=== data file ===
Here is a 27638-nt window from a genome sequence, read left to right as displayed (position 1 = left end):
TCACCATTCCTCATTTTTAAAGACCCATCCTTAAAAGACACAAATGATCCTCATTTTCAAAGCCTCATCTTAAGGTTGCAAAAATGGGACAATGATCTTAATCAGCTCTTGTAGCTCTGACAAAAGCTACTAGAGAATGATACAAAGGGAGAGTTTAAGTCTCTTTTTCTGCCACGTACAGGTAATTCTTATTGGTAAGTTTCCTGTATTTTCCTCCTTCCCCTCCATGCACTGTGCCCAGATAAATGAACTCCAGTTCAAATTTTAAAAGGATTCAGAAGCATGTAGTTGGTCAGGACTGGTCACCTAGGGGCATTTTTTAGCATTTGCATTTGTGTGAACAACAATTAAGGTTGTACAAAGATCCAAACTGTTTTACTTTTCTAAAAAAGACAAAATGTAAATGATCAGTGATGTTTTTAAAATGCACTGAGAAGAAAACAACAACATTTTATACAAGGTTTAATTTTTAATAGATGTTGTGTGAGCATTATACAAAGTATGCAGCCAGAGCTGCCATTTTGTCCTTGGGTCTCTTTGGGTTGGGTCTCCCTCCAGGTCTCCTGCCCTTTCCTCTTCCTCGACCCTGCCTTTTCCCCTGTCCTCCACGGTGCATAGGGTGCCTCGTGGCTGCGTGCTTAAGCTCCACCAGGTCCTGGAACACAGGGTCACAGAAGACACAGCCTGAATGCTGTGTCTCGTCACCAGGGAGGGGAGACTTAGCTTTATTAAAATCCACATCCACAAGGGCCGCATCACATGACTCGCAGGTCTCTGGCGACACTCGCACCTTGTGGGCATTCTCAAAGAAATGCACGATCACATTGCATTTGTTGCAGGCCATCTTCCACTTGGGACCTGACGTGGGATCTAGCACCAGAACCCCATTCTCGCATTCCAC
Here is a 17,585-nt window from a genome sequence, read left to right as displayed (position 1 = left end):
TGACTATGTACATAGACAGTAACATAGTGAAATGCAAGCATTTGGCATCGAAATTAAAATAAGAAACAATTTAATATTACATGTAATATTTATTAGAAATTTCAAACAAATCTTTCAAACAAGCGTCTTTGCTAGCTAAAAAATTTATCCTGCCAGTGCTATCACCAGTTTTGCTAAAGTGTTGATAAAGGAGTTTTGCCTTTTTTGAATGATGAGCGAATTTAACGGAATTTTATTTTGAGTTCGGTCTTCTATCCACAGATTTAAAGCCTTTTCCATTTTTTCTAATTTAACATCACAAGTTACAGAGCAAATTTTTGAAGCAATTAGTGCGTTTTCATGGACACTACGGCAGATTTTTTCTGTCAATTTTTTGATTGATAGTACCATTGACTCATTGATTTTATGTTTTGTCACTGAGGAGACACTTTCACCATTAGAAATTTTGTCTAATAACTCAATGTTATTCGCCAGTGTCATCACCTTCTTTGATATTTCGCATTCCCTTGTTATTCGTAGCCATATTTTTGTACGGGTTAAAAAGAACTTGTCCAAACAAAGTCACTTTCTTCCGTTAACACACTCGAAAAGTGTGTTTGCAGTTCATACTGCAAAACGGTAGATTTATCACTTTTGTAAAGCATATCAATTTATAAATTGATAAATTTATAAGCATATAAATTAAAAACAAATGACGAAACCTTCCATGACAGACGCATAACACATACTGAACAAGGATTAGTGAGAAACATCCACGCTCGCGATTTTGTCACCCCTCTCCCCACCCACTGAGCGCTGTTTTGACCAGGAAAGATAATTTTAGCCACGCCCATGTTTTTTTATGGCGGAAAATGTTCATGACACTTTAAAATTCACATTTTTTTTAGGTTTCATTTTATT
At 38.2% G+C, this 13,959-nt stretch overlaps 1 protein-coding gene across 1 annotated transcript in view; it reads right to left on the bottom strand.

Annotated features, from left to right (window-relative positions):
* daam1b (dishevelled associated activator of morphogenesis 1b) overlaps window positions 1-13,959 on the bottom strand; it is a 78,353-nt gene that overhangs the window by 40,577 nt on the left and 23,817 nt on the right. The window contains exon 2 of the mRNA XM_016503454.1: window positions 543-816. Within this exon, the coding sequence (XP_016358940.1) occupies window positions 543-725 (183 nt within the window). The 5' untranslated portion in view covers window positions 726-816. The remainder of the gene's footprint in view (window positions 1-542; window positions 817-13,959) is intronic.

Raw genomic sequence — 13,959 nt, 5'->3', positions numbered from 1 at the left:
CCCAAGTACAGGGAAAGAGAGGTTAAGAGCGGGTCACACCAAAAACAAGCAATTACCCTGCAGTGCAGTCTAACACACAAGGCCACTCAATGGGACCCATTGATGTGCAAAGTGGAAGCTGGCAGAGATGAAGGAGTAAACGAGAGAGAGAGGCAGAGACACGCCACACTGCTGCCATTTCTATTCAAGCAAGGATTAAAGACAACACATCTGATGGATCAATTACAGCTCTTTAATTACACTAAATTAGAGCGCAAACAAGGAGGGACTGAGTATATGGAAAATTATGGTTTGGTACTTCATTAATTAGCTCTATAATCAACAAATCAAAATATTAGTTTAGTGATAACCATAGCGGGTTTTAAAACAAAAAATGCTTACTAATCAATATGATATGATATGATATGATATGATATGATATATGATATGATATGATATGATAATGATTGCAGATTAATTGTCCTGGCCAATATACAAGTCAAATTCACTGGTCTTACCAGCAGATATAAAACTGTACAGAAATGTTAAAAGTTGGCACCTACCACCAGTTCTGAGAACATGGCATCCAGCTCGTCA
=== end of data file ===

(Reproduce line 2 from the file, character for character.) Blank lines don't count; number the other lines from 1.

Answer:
TCACCATTCCTCATTTTTAAAGACCCATCCTTAAAAGACACAAATGATCCTCATTTTCAAAGCCTCATCTTAAGGTTGCAAAAATGGGACAATGATCTTAATCAGCTCTTGTAGCTCTGACAAAAGCTACTAGAGAATGATACAAAGGGAGAGTTTAAGTCTCTTTTTCTGCCACGTACAGGTAATTCTTATTGGTAAGTTTCCTGTATTTTCCTCCTTCCCCTCCATGCACTGTGCCCAGATAAATGAACTCCAGTTCAAATTTTAAAAGGATTCAGAAGCATGTAGTTGGTCAGGACTGGTCACCTAGGGGCATTTTTTAGCATTTGCATTTGTGTGAACAACAATTAAGGTTGTACAAAGATCCAAACTGTTTTACTTTTCTAAAAAAGACAAAATGTAAATGATCAGTGATGTTTTTAAAATGCACTGAGAAGAAAACAACAACATTTTATACAAGGTTTAATTTTTAATAGATGTTGTGTGAGCATTATACAAAGTATGCAGCCAGAGCTGCCATTTTGTCCTTGGGTCTCTTTGGGTTGGGTCTCCCTCCAGGTCTCCTGCCCTTTCCTCTTCCTCGACCCTGCCTTTTCCCCTGTCCTCCACGGTGCATAGGGTGCCTCGTGGCTGCGTGCTTAAGCTCCACCAGGTCCTGGAACACAGGGTCACAGAAGACACAGCCTGAATGCTGTGTCTCGTCACCAGGGAGGGGAGACTTAGCTTTATTAAAATCCACATCCACAAGGGCCGCATCACATGACTCGCAGGTCTCTGGCGACACTCGCACCTTGTGGGCATTCTCAAAGAAATGCACGATCACATTGCATTTGTTGCAGGCCATCTTCCACTTGGGACCTGACGTGGGATCTAGCACCAGAACCCCATTCTCGCATTCCAC